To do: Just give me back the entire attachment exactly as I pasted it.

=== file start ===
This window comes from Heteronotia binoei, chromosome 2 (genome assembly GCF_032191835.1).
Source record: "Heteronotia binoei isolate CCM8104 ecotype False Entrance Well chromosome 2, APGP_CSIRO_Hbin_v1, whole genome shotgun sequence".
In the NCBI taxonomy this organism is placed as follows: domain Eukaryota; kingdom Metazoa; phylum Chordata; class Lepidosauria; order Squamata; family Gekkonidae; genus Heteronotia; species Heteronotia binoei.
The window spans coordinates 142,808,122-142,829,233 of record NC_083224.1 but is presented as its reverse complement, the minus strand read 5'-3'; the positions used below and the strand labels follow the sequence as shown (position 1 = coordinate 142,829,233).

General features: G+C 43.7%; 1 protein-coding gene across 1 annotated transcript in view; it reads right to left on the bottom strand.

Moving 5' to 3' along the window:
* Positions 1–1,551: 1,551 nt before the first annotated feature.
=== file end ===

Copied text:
This window comes from Heteronotia binoei, chromosome 2 (genome assembly GCF_032191835.1).
Source record: "Heteronotia binoei isolate CCM8104 ecotype False Entrance Well chromosome 2, APGP_CSIRO_Hbin_v1, whole genome shotgun sequence".
In the NCBI taxonomy this organism is placed as follows: domain Eukaryota; kingdom Metazoa; phylum Chordata; class Lepidosauria; order Squamata; family Gekkonidae; genus Heteronotia; species Heteronotia binoei.
The window spans coordinates 142,808,122-142,829,233 of record NC_083224.1 but is presented as its reverse complement, the minus strand read 5'-3'; the positions used below and the strand labels follow the sequence as shown (position 1 = coordinate 142,829,233).

General features: G+C 43.7%; 1 protein-coding gene across 1 annotated transcript in view; it reads right to left on the bottom strand.

Moving 5' to 3' along the window:
* Positions 1–1,551: 1,551 nt before the first annotated feature.